Russia will press for its forests, nuclear plants and hydro-electric power to be recognized as green projects at the COP26 climate summit, its environment minister told Reuters.
Representatives from nearly 200 countries will meet in Glasgow, Scotland for two weeks from Sunday to try to strengthen action to tackle global warming under the 2015 Paris Agreement.
Alexander Kozlov, 40, plans to attend the United Nations summit as part of the delegation representing Russia, which is the world’s fourth biggest emitter of greenhouse gases.
Kozlov said Russia would press for Article 6 of the Paris accord – which calls for “robust accounting” to avoid “double counting” emissions reductions
but has yet been implemented – to cover forests, nuclear energy and hydropower.
Article 6 aims to establish a central UN mechanism to trade carbon credits from emissions reductions generated through low-carbon projects.
“Our task is for the global community to accept that projects involving our businesses and the state, should emerge in the forestry industry to improve its absorbing capacities,” Kozlov said in an interview.
Nuclear and hydro power account for around 40% of all electricity produced in Russia, while forests cover a little less than 50% of its territory. Russia is home to the largest area of forests globally.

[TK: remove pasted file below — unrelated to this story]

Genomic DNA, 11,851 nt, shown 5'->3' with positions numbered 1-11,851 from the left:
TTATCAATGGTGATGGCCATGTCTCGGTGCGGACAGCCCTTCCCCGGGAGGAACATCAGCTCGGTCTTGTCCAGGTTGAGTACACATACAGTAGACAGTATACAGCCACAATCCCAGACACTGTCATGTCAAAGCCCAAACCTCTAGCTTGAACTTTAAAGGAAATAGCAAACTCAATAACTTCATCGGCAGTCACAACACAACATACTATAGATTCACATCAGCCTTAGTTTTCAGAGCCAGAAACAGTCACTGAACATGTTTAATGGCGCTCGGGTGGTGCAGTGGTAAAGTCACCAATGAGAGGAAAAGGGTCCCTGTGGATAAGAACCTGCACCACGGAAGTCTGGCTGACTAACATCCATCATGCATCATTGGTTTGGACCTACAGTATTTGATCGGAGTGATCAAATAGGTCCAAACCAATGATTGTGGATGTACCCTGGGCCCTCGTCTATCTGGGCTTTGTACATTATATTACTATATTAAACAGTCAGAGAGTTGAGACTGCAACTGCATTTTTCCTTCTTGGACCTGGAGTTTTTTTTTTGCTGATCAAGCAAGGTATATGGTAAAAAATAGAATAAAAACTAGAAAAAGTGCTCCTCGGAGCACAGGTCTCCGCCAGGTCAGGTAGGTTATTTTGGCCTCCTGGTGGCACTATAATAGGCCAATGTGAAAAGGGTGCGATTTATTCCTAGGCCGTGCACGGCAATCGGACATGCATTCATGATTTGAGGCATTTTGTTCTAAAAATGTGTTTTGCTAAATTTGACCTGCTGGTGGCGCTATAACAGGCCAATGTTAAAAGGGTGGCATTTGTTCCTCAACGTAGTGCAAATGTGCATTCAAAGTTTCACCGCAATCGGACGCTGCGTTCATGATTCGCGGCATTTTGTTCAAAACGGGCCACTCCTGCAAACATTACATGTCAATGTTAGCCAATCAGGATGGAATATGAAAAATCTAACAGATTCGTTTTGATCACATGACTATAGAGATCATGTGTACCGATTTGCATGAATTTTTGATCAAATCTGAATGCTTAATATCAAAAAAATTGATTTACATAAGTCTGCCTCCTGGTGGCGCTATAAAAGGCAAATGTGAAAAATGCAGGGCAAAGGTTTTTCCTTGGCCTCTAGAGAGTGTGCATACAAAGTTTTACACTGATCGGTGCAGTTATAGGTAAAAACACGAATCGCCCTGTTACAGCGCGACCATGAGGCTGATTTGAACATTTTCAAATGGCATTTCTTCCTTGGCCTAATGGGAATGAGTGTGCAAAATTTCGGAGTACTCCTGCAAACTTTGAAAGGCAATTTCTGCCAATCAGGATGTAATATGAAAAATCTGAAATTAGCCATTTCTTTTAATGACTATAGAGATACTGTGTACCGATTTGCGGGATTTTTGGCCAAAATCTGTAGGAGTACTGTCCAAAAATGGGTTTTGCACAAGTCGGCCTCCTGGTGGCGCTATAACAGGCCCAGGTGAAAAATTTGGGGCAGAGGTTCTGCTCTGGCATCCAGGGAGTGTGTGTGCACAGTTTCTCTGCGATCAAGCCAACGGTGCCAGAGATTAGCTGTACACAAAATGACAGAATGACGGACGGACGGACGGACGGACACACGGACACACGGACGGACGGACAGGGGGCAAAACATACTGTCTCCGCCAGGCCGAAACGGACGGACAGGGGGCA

“There should be unified standards, unified requirements and the key – verification. Another issue is for the types of energy such as nuclear and hydropower to be treated as green energy.”
President Vladimir Putin, who plans to address the talks via video-link, has said he wants Russia to be carbon neutral no later than by 2060.
Russia’s fossil-fuel rich Pacific island of Sakhalin, where Kozlov originally comes from, aims for carbon neutrality by 2025, a trial that will be used to help the rest of the country go greener.
Kozlov said around half of the annual absorption capacity of Russia’s forests, or some 600 million tons of CO2 equivalent, is lost to fires and logging, so Moscow is doubling financing to 14 billion roubles ($200 million) a year to tackle the fires.
Russia’s annual net emissions are now 1.6 billion CO2 equivalent, around half that of the 1990s, he said, adding that Moscow was studying ways to pump the gas back into the soil.
“Storage should be of a non-degradable material capable of securing safely for over 100 years,” Kozlov said.
Igor Sechin, head of oil major Rosneft, said on Thursday that Russia had the potential to store 1.7 trillion tons of CO2.
Russia, sensitive to melting permafrost in its north where big industrial assets are located and hundreds of thousand of people still live, will set up 140 monitoring wells in the next three years to analyze soil changes 30 meters below the surface.
“There are studies showing that permafrost thaw at a depth of 3-4 meters could melt Arctic swamps by 2100. As a result, methane would be released whose warming impact is 28 times higher than that of carbon dioxide,” Kozlov said.
Under pessimistic scenarios, melting permafrost could affect 54% of residential buildings, 20% of commercial and industrial property, and 19% of ‘strategically important infrastructure,’ not including other side effects, he estimated.
“And if the warming tendency persists, then the most populous Arctic areas would be affected by the melting permafrost by 2050.”
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